The death summons in whatever symbolic form brings awareness of the temporary nature of life.

My mythic body is a woman or a bird, but my cosmic form is a cloud with pathways leading from it. People are pulled down these pathways by the force of their desires and sins, and by their striving and seeking after goals. It is as if they are magnetized, and the soul is pulled from one magnet to the next. The death-coach brings the soul to the mountaintop or the cave, and I am the dark cloud it must pierce to arrive at its destination. I also open the most powerful of the magnetized pathways - the birthing child pulling down a soul into a body and a new incarnation.

As a helper to and teacher of mages, I am the falcon who guides the hunter to his goal. Falcons too have been used as a way to send messages. In all cases, the message that I send is that another world awaits.

As a teacher, I sometime preside over initiations. Initiation is the simulation of death, and new life. In the initiatory process, it is the death of the soul rather than the death of the body, but they echo each other. One must experience disintegration before reintegration.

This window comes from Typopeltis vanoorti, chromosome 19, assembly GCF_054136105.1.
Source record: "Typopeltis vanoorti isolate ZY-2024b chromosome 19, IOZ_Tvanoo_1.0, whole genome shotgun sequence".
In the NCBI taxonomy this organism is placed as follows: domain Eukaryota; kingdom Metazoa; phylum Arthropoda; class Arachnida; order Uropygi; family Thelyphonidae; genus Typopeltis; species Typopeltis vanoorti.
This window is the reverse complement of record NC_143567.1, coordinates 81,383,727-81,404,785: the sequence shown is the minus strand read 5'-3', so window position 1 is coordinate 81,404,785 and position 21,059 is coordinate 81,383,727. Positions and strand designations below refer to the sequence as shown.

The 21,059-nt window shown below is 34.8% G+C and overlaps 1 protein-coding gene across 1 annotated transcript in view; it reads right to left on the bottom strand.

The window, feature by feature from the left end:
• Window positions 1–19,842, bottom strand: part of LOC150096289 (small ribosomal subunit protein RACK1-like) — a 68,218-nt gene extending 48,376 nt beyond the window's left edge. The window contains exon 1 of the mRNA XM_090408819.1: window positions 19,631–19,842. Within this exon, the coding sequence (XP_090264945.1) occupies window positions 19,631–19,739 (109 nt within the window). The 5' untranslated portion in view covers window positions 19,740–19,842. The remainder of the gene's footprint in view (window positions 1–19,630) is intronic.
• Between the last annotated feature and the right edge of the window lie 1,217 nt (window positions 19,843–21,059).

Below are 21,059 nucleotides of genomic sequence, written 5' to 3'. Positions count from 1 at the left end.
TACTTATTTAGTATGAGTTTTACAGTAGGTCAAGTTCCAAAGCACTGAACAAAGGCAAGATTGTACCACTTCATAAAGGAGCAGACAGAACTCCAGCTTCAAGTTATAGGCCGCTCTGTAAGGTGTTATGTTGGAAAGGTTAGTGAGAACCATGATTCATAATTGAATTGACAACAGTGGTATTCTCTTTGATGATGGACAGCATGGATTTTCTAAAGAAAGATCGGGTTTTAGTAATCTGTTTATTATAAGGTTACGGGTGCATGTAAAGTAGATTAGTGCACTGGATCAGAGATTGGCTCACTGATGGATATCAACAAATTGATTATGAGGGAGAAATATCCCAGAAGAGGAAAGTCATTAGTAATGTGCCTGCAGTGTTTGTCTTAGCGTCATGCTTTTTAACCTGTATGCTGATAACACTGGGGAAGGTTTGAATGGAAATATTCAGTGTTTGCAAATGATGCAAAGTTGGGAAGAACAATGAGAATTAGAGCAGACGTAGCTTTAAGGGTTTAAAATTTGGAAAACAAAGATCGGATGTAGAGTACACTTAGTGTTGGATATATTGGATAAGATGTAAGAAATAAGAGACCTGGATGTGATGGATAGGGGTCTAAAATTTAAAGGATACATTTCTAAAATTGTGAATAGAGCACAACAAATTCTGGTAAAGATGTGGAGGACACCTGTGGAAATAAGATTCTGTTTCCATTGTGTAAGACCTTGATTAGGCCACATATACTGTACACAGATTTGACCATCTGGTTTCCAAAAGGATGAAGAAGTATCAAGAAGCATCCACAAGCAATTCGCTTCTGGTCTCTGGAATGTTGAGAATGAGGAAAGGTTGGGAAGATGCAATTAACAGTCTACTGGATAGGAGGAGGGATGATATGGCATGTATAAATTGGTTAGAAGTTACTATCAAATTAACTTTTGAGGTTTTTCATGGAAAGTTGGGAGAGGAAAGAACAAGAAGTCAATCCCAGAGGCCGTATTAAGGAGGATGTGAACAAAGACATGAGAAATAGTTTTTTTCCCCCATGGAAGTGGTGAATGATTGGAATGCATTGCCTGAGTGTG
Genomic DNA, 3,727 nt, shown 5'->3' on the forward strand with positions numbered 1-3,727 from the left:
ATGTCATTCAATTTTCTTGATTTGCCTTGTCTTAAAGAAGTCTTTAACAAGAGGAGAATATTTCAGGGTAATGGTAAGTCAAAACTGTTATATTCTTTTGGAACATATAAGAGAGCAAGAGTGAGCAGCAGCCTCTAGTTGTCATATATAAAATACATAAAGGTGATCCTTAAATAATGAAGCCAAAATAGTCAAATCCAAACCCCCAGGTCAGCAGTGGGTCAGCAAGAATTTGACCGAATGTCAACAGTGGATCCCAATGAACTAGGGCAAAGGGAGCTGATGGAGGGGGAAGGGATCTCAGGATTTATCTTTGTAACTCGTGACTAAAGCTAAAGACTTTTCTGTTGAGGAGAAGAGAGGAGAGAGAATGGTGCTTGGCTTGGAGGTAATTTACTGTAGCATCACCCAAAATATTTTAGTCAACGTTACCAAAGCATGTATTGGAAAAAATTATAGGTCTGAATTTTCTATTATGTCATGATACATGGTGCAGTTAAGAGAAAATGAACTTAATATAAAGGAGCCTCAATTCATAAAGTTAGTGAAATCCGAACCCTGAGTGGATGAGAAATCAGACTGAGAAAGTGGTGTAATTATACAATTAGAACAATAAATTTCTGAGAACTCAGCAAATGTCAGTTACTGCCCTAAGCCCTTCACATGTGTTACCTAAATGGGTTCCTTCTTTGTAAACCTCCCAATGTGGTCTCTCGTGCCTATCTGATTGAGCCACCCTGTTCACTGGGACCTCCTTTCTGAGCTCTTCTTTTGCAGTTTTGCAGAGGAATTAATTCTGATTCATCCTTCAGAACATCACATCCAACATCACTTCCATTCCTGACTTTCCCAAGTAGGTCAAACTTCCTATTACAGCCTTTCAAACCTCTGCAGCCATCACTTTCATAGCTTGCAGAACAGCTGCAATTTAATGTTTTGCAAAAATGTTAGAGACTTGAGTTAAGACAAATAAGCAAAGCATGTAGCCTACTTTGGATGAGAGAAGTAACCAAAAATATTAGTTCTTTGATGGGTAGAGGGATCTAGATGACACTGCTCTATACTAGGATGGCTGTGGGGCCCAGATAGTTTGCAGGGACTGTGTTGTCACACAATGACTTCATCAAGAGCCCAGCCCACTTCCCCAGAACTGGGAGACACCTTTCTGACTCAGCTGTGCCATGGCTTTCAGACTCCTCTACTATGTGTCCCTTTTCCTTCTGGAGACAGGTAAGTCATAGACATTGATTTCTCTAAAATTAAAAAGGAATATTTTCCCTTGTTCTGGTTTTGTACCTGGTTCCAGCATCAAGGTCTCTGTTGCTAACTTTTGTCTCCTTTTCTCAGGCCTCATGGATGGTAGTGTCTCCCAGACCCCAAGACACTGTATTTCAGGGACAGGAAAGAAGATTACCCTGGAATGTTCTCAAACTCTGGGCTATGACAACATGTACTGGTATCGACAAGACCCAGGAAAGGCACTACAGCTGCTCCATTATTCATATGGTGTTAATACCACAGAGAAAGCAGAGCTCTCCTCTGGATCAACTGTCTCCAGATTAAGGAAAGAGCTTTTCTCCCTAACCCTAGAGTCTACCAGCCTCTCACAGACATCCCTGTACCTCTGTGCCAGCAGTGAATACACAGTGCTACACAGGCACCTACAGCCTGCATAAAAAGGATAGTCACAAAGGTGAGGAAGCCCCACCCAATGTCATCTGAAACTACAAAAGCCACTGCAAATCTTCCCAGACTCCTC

Initiations transform people and are sometimes painful but they bring them to the awareness of deeper layers of vision and intuition.

As Black Goddess of initiation, some choose to enter my cauldron, to gain the wisdom that is there. It is a dangerous path, for there is a chance of destruction, and also a chance of losing the wisdom that is sought. Such was the case in the tales of Talieson and Kerridwen. Though she made the wisdom for one who was dull and needed it, nevertheless one who was clever gained it. Wisdom will not always go where we wish it.

Finding wisdom is hard. Sometimes one must suffer unjustly, and sometimes one must deal with ugliness. But the Black Goddess has wisdom of the pathways of life and death, and from the dark cauldron of human need and desire, and from the process of incarnation itself, comes the bright drop of wisdom.

Introduction | History | Manannan Mac Lir | Merlin | Taliesin | Building the Realms of the Fair Folk | Lir and Danu | Lugh and the Morrigan | Anya, Daughter of Manannan | Manannan's Ocean Kingdom | Aengus, The Poet God of Love and Romance | The Ancient Roads to the Fair Folk | Manannan's Horses | The Society of the Fair Folk | The Place of Transformation | Traveling Between the Worlds | Research Methodology | Conclusion


Copyright © 2005,   J. Denosky,   All Rights Reserved